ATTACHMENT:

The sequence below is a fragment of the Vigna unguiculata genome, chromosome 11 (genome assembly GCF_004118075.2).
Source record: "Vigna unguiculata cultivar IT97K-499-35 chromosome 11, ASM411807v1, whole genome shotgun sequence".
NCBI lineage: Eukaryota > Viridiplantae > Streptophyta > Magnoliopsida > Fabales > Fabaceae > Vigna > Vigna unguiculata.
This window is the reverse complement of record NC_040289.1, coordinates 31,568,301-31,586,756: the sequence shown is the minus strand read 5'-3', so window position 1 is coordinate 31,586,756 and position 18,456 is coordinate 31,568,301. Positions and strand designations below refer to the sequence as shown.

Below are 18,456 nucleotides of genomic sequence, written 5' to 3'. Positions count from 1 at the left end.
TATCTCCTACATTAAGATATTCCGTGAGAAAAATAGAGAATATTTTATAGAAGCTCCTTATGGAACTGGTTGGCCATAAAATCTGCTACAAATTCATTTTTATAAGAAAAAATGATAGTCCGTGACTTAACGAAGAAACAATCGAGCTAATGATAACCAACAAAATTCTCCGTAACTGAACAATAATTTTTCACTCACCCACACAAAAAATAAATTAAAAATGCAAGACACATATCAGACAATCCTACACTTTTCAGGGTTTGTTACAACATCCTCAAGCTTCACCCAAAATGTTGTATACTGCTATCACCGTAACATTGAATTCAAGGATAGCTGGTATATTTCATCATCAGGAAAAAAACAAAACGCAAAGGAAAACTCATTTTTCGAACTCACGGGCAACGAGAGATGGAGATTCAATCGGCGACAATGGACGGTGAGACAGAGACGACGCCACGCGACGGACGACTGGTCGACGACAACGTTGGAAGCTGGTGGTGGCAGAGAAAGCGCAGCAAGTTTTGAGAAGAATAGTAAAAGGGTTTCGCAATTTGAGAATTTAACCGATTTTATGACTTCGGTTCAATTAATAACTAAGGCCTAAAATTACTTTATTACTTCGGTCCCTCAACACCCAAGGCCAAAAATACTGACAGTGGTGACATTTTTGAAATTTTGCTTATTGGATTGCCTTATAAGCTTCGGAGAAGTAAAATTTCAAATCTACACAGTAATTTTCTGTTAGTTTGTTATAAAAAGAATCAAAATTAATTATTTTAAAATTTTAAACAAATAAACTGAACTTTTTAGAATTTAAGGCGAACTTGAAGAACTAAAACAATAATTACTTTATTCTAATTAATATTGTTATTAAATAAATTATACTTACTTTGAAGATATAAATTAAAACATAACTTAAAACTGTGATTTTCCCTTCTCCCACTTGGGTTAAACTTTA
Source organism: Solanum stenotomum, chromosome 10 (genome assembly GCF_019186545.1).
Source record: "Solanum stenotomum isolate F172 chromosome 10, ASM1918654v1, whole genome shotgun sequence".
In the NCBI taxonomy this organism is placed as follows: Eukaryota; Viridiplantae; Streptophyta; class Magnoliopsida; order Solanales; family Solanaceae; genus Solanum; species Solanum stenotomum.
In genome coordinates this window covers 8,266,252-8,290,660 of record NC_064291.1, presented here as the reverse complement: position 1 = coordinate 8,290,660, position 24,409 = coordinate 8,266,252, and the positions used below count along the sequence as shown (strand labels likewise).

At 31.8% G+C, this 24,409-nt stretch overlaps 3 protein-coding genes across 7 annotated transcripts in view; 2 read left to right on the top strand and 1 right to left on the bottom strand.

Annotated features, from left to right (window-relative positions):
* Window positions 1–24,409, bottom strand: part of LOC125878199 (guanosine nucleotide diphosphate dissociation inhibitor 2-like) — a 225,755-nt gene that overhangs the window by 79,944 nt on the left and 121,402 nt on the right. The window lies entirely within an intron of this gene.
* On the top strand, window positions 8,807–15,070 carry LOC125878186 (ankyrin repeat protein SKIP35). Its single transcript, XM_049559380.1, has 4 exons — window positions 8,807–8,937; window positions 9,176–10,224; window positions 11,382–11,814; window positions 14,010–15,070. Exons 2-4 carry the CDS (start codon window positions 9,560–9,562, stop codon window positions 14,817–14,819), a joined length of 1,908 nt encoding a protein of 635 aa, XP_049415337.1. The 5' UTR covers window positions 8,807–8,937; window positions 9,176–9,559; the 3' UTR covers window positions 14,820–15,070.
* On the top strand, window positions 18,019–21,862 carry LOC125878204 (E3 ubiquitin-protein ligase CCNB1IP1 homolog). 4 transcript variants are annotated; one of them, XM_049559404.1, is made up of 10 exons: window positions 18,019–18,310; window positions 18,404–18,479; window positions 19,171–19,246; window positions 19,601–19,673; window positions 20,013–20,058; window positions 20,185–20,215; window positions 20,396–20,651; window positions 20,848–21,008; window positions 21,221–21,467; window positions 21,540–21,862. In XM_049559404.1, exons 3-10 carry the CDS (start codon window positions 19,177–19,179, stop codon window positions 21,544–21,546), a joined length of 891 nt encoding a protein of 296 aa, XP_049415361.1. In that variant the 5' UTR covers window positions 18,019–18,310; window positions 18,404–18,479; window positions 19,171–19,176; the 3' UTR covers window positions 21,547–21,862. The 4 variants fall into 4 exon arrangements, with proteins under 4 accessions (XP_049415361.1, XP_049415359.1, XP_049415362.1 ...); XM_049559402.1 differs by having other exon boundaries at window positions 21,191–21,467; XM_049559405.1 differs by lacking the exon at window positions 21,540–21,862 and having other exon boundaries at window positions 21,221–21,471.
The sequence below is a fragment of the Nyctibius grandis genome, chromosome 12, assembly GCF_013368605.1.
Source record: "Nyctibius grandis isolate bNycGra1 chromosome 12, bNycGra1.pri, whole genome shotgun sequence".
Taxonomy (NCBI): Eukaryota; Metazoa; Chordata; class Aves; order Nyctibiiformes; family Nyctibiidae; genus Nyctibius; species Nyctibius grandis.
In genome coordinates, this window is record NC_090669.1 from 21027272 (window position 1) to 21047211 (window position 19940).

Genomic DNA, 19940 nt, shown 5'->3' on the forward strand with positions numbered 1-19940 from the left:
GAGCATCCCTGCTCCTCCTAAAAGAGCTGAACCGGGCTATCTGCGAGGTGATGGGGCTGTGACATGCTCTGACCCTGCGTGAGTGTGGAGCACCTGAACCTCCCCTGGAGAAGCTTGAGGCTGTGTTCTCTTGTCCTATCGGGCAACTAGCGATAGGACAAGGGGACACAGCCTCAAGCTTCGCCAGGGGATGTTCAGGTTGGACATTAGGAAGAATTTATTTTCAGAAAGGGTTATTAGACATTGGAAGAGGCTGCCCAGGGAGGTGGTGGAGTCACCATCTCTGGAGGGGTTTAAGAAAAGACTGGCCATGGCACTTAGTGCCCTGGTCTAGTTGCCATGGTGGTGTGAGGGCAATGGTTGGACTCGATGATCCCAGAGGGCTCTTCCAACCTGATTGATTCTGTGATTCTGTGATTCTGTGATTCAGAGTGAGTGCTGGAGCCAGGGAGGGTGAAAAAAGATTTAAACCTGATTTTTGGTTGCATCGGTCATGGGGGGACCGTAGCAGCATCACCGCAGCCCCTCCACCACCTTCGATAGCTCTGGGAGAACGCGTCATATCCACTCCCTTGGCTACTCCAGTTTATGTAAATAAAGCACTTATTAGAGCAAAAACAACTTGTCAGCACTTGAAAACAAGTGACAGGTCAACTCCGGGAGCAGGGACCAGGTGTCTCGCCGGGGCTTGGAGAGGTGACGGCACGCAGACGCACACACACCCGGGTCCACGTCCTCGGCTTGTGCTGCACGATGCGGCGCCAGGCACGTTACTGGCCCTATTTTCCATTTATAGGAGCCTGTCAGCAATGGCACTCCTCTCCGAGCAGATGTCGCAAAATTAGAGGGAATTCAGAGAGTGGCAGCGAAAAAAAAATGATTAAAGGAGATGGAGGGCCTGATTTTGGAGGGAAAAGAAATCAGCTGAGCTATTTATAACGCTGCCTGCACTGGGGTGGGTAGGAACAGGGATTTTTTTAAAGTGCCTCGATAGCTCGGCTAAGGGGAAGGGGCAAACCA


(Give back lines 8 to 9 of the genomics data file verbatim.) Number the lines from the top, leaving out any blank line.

Source record: "Solanum stenotomum isolate F172 chromosome 10, ASM1918654v1, whole genome shotgun sequence".
In the NCBI taxonomy this organism is placed as follows: Eukaryota; Viridiplantae; Streptophyta; class Magnoliopsida; order Solanales; family Solanaceae; genus Solanum; species Solanum stenotomum.